139

In SQL Server Compact Edition in Visual Studio 2010 (maybe SQL Server and SQL in general, I don't know), this command works:

DELETE FROM foods WHERE (name IN ('chickens', 'rabbits'))

but this command produces an error of: Error near identifier f. Expecting OUTPUT.

DELETE FROM foods f WHERE (f.name IN ('chickens', 'rabbits'))
  • @aaron-bertrand Thanks for correcting my title as well. I didn't realise the correct term for what I posted (otherwise google could have resolved this quickly). Thank you again. – Ricardo Altamirano Jun 12 '12 at 21:43
  • No worries. Just trying to make it clear for other readers. – Aaron Bertrand Jun 12 '12 at 21:43
  • I do agree with you by the way that the syntax variations between different commands is a little unintuitive at times. – Aaron Bertrand Jun 12 '12 at 21:53
  • Here's the same question, but for UPDATE statements: stackoverflow.com/questions/31551/… – Daniel Neel Dec 3 '14 at 15:47
213

To alias the table you'd have to say:

DELETE f FROM dbo.foods AS f WHERE f.name IN (...);

I fail to see the point of aliasing for this specific DELETE statement, especially since (at least IIRC) this no longer conforms to strict ANSI. But yes, as comments suggest, it may be necessary for other query forms (eg correlation).

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    I was mainly just curious, because I normally use aliases when using SELECT and other such statements, so I instinctively did what I'm used to and was wondering why it didn't work properly. – Ricardo Altamirano Jun 12 '12 at 21:38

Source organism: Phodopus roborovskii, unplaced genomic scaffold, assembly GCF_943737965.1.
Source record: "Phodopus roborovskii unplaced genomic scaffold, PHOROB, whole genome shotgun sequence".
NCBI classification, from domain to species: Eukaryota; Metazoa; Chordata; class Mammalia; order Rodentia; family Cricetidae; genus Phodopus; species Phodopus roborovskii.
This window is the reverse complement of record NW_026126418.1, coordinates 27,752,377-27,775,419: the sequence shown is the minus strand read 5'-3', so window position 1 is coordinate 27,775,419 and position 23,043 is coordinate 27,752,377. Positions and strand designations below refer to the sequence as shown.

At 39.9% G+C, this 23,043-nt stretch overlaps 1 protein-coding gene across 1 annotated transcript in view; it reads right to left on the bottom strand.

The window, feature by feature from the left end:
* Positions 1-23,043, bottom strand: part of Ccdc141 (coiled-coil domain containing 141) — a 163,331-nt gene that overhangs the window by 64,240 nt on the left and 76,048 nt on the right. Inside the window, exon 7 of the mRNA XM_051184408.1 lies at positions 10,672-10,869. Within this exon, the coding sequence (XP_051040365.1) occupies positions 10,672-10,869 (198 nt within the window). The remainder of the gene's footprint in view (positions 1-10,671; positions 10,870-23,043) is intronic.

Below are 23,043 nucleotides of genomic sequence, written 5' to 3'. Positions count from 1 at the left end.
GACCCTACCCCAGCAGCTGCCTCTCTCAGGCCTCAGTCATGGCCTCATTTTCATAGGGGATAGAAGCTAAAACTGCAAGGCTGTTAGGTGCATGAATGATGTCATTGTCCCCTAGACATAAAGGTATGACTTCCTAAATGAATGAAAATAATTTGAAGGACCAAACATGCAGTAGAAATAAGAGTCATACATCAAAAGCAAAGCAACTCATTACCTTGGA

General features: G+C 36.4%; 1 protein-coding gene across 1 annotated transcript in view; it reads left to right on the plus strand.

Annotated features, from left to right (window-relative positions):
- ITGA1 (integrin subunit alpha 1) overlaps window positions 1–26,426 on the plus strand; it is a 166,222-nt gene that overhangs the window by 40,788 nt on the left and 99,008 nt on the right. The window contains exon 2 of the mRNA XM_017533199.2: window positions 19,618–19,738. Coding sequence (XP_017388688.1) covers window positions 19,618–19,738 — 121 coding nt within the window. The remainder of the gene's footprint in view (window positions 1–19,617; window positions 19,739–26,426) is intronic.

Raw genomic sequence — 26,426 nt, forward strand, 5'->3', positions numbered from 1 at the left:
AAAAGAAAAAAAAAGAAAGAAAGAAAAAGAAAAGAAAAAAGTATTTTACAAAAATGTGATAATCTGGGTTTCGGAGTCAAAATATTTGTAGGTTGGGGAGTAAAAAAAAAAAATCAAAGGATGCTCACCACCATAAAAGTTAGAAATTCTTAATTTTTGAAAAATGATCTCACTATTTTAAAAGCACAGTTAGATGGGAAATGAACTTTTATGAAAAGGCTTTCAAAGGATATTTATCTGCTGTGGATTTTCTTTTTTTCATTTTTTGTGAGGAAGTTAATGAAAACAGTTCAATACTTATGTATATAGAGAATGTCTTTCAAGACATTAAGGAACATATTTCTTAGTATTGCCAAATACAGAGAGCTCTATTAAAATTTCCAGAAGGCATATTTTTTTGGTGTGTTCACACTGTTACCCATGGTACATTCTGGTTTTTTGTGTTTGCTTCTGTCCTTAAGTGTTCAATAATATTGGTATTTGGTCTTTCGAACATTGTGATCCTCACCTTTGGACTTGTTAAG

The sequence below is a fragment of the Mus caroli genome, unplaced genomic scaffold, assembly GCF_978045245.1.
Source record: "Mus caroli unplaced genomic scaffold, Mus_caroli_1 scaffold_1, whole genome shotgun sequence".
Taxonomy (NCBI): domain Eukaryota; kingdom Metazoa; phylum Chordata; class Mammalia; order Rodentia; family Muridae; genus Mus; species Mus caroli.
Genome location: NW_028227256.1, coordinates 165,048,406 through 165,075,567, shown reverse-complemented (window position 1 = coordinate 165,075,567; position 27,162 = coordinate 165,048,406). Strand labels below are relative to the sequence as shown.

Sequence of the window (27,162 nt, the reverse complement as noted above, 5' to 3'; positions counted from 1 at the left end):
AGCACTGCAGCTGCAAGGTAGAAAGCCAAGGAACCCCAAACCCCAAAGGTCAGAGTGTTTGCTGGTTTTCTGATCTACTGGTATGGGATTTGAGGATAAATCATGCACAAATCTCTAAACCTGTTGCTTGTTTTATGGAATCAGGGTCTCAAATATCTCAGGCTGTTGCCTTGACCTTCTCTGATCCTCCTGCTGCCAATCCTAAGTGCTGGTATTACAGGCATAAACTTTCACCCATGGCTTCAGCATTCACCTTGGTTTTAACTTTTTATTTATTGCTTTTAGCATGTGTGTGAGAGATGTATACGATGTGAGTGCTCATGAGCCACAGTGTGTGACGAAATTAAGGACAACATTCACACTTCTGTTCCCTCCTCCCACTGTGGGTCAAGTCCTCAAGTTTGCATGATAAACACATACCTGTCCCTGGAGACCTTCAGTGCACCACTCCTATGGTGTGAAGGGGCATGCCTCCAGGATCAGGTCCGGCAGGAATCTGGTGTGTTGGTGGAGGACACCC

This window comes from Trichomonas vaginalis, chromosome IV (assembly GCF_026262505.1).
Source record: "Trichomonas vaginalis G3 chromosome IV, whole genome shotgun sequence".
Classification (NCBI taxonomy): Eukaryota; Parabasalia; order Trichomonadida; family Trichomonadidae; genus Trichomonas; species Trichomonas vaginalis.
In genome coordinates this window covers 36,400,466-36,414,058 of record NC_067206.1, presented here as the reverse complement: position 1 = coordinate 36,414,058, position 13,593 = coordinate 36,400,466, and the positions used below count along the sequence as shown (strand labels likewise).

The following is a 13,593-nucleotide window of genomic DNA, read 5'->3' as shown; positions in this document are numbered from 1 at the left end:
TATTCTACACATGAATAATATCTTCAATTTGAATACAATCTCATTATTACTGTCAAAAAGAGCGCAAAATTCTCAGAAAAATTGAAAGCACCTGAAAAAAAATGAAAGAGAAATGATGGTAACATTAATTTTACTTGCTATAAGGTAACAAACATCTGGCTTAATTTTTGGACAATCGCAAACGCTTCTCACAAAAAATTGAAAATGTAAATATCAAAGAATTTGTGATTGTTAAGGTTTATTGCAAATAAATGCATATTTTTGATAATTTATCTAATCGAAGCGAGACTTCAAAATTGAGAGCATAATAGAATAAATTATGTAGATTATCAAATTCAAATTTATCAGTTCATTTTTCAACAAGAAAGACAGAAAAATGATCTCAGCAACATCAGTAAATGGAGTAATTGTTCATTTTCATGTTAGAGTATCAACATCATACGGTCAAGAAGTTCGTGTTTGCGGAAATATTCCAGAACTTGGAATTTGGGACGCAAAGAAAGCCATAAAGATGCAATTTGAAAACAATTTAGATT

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    +1 In the OP's case, aliasing may not be needed, but it was helpful to me because I was using an EXISTS clause, so I had to alias the table so I could tie both queries together. – Ricardo Jan 13 '14 at 15:46
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    I was looking for a solution when taking an existing SELECT query and turning it into a DELETE statement quickly without having to rewrite the aliasing. – Alex May 19 '15 at 13:54
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    Example of a use case where this is important; deleting based on contents of a second table where there are multiple columns involved (i.e. so in or not in wouldn't work: DELETE f from dbo.foods as f where not exists (select top 1 1 from animalDiets a where a.AnimalId = f.AnimalId and a.DietId = f.DietId) – JohnLBevan Jul 20 '16 at 9:22
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    The delete with an alias is useful when you want to delete from a table but need to join that table to other tables/views to get a reduced set of rows. E.g. delete o from Order as o inner join Customer as c on c.CustomerID = o.CustomerID where c.ArchiveOrders = 1 – Andrew Jens Aug 31 '17 at 2:03
65

The delete statement has strange syntax. It goes like this:

DELETE f FROM foods f WHERE (f.name IN ('chickens', 'rabbits'))
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    +1 As helpful as the other answer... – Ricardo Jan 13 '14 at 15:47
  • 1
    @Ricardo only difference is the schema. But the time suggests both were posted at the same time. – Mukus Mar 14 '14 at 5:37

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